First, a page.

RACHEL MARTIN, HOST:
This is WEEKEND EDITION from NPR News. I'm Rachel Martin. Everybody loves a road trip - the adventure, the freedom, the chance to roll down the windows and do some singing.
(SOUNDBITE OF SONG, "BORN TO BE WILD")
STEPPENWOLF: (Signing) Get your motor running. Head out on the highway. Looking for adventure and whatever comes our way.
MARTIN: So throw a pen and some paper in the passenger seat, buckle up. It is time to play the puzzle. Joining me now is Will Shortz, puzzle editor of The New York Times, WEEKEND EDITION's puzzle master. Good morning, Will.
WILL SHORTZ, BYLINE: Good morning, Rachel.
MARTIN: A man who loves a good road trip. In fact, you're on a road trip, right?
SHORTZ: I am on a road trip. I had a speaking engagement in Tulsa, Okla., and as long as I was down here, I decided to make a road trip of it. A friend and I played at the New Orleans Table Tennis Club, the Tulsa Table Tennis Club and Oklahoma City Table Tennis Club. Driving on little roads the whole way.
MARTIN: Oh, I love it. I love a road trip. OK, Will, tell us what last week's challenge was.
SHORTZ: Yes, it came from listener Peter Stein of San Francisco. I said think of a job in eight letters that names someone who might work with actors. I said change one letter in this to the following letter of the alphabet to name another person who works with actors. What jobs are these? So the answer is promoter and prompter changing the O to a P.
MARTIN: OK, so over 250 of you answered correctly. Our randomly chosen winner this week is Gary Grimm of Cedarburg, Wis. He is on the line now. Hey, Gary, congratulations.
GARY GRIMM: Thank you very much.
MARTIN: So this one come pretty easily to you?
GRIMM: Not right away. I kept coming up with words that were too short. And then for some reason, I went to the end instead of the beginning and came up with prompter. And then all of a sudden, oh. So I changed the P to an O, I got promoter. That sounds reasonable.
MARTIN: There you go. And you, I understand, taught high school math. Is that right?
GRIMM: Yes, I did, in West Bend, Wis.
MARTIN: So in my experience and Will's people who are good at math are good at puzzles in general. Are - do you fancy yourself a good puzzle player, Gary?
GRIMM: Off and on.
MARTIN: Well, I'm here to support you. Are you ready to try?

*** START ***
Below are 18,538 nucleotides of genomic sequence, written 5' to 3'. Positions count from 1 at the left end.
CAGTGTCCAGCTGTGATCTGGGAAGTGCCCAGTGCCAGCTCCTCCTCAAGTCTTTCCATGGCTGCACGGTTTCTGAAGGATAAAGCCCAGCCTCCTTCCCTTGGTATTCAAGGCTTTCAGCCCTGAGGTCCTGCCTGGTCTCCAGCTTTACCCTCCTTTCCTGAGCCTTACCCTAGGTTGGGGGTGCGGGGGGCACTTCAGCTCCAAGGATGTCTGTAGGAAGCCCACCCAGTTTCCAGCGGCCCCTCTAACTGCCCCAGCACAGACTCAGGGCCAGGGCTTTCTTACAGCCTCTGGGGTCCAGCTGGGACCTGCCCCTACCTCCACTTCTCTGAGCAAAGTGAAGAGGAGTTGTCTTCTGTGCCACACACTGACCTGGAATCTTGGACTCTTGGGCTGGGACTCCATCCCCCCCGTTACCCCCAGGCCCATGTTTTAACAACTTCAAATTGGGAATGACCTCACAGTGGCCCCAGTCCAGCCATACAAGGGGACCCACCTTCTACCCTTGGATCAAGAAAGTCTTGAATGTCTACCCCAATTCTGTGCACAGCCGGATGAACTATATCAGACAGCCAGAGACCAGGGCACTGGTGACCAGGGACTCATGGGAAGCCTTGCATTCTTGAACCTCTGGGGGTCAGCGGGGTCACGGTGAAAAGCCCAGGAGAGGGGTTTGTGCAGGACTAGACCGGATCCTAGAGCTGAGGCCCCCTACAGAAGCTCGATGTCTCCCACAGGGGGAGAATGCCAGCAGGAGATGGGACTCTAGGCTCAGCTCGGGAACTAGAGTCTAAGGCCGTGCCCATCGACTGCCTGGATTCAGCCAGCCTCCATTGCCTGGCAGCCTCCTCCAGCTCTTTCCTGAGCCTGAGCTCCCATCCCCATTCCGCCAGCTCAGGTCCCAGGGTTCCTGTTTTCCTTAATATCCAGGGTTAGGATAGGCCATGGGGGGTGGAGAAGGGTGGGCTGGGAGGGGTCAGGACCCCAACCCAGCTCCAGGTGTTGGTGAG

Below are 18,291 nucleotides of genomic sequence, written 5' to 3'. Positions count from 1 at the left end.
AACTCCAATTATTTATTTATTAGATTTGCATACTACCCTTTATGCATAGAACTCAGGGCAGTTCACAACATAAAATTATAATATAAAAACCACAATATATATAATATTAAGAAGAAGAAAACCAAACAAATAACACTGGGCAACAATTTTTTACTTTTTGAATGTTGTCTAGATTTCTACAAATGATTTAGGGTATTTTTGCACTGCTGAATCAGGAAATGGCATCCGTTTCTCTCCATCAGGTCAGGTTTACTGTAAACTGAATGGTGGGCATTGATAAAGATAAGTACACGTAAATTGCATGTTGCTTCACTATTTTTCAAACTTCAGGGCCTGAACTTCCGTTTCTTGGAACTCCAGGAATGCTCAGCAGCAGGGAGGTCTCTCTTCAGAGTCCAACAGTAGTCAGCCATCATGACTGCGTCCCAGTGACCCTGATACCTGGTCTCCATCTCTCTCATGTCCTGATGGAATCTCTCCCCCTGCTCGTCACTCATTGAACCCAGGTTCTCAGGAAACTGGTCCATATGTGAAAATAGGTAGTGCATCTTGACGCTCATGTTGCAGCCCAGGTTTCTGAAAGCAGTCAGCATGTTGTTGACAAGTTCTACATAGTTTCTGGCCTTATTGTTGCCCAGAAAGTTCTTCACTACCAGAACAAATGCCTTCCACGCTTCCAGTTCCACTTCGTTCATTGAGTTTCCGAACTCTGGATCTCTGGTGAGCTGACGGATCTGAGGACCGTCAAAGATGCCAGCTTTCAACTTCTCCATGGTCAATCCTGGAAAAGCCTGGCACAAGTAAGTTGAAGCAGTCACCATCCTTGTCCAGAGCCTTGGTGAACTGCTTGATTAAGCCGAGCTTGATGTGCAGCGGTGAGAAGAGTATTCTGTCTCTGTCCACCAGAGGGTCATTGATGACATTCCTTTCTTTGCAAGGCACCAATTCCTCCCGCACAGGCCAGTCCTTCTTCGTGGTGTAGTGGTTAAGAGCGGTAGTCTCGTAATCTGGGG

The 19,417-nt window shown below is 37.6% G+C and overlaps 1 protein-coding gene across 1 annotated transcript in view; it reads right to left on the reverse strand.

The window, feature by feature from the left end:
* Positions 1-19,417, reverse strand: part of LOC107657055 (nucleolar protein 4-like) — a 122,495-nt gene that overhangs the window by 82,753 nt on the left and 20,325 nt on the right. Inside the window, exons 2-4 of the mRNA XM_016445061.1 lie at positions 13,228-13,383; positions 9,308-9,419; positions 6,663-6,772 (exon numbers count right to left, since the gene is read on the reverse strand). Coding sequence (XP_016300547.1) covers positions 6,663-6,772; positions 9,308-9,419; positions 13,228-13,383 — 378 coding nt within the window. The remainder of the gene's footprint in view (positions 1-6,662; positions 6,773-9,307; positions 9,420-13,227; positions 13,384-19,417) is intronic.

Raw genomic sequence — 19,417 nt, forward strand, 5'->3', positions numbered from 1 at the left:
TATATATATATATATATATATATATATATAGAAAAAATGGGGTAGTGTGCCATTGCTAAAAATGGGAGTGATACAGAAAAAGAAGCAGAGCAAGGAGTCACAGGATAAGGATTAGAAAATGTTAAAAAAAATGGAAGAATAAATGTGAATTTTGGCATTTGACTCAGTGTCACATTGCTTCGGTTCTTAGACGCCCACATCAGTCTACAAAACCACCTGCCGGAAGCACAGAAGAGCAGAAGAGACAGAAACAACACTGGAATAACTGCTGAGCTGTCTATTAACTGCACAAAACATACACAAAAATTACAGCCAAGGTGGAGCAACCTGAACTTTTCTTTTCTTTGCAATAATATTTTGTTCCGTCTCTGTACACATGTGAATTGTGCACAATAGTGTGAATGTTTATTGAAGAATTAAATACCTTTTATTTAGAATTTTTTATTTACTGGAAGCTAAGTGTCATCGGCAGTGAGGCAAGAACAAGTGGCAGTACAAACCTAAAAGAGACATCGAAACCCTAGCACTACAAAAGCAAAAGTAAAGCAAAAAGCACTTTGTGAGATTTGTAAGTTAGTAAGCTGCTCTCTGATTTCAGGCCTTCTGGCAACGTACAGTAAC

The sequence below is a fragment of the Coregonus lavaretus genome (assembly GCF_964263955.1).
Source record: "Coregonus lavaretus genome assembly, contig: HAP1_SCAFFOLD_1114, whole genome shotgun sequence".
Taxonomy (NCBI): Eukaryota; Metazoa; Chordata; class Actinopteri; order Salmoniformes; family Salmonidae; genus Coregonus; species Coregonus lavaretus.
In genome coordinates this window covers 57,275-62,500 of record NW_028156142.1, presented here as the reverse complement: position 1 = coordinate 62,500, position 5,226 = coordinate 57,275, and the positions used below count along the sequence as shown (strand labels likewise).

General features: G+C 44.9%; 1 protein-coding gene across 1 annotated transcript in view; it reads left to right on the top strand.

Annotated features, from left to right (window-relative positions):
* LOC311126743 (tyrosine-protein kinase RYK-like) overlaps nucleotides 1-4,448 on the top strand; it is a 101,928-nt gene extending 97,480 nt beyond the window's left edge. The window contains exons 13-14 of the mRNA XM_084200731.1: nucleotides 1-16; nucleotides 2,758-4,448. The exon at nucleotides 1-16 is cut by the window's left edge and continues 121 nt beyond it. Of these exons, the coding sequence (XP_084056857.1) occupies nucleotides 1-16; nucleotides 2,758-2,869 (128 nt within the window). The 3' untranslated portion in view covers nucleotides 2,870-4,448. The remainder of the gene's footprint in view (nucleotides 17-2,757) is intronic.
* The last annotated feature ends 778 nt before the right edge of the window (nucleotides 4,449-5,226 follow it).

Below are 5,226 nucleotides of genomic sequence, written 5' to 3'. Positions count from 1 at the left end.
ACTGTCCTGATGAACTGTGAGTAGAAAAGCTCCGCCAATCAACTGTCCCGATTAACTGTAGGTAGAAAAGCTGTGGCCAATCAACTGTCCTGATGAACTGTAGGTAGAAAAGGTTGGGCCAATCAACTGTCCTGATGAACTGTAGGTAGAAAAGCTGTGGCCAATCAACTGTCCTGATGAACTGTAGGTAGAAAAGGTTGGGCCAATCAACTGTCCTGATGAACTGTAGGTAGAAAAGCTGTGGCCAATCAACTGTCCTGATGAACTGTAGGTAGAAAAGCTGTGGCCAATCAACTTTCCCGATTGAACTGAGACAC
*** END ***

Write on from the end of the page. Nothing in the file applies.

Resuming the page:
GRIMM: I certainly am.
MARTIN: All right, Will, I think we're ready to give it a go.
SHORTZ: All right, Gary and Rachel, I'm going to give you some words starting with W. For each one, give me a word also starting with W that can follow mine to complete a compound word or a familiar two-word phrase. For example, if I said walk, you would say way as in walkway. And the first ones I give you are four-letter answers. And your first one is wishing.
SHORTZ: Wishing well is right. Whirl, W-H-I-R-L.
SHORTZ: Whirlwind is right. Wailing.
GRIMM: Wailing Wall.
SHORTZ: Uh-huh. Worry.
SHORTZ: Uh-huh. And the next ones are five letters long, and your first one is windshield.
GRIMM: Windshield wiper?
SHORTZ: Uh-huh. White, W-H-I-T-E.
GRIMM: White - white wash.
GRIMM: White - window - no, that doesn't. White witch? (Laughter).
MARTIN: Well, yeah. White witch, doesn't that work?
SHORTZ: White which? What is that, nice magic? OK, I was going for Whitewater.
SHORTZ: Or white whale would also work. How about wonder?
GRIMM: Wonder world. Wonder wish.
SHORTZ: Oh, OK. How about a movie character?
GRIMM: Wonder Woman.
SHORTZ: In comics.
SHORTZ: Wonder Woman. Worth, W-O-R-T-H.
SHORTZ: Uh-huh. Wagon.
GRIMM: Wagon wheel.
SHORTZ: That's it. Now six letters. Weeping.
GRIMM: Weeping willow.
SHORTZ: Uh-huh. Window.
GRIMM: Window washer.
SHORTZ: Uh-huh. Welter.
GRIMM: Welter. Welter.
SHORTZ: Think boxing.
GRIMM: Oh, Welterweight.
SHORTZ: That's it. Now seven letters. Weight, W-E-I-G-H-T.
GRIMM: Weight watcher.
SHORTZ: Uh-huh. Wolfe, W-O-L-F.
GRIMM: Wolf woman. Wolf.
MARTIN: Oh, wolf woman.
SHORTZ: Something a woman might not take kindly to.
GRIMM: Yeah, wolf whistle.
SHORTZ: That's it. Weed, W-E-E-D.
GRIMM: Weed Whacker.
SHORTZ: Uh-huh. Warm.
GRIMM: Warm weather.
SHORTZ: Yeah, also warm welcome would work. And finally, answers more than eight letters. Woody, W...
SHORTZ: And again, you're going for a cartoon character.
GRIMM: OK, Woody Woodpecker.
SHORTZ: That's it. And your last one is winter.
GRIMM: Winter wonderland.
SHORTZ: That is it. Nice job.
MARTIN: Boom. Gary, that was fast. Well done.
GRIMM: Oh, thank you.
MARTIN: For playing our puzzle today, you're going to get a WEEKEND EDITION lapel pin and puzzle books and games. You can read all about your prizes at npr.org/puzzle. And, Gary, where do you hear us? What's your public radio station?
GRIMM: It is WUWM in Milwaukee.
MARTIN: Gary Grimm of Cedarburg, Wis. Thanks so much for playing the puzzle, Gary.
GRIMM: Oh, you're welcome. Thanks, Rachel. Thanks, Will.
MARTIN: OK, Will, what do you have up for us next week?
SHORTZ: Yes, it comes from listener Steve Daubenspeck of Fleetwood, Pa. Take the first names of two politicians in the news, switch the first letters of their names and read the result backward. You'll name something that each of these politicians is not. What is it? So again, the first names of two politicians in the news, switch the first letters of their names, read the result backward. You'll name something that each of these politics is not. What names and what word is this?
MARTIN: OK, and when you've got the answer, go to our website, npr.org/puzzle. Find that submit your answer link. Click on it. Just one entry per person please. Our deadline is Thursday, April 23 at 3 p.m. Eastern time. Please include a phone number where we can reach you at about that time. And it goes like this - if you're the winner, we give you a call. Then you get to play on the air with the puzzle editor of The New York Times. And he is WEEKEND EDITION's puzzle master, Will Shortz. Thanks so much. Will.
SHORTZ: Thanks, Rachel.
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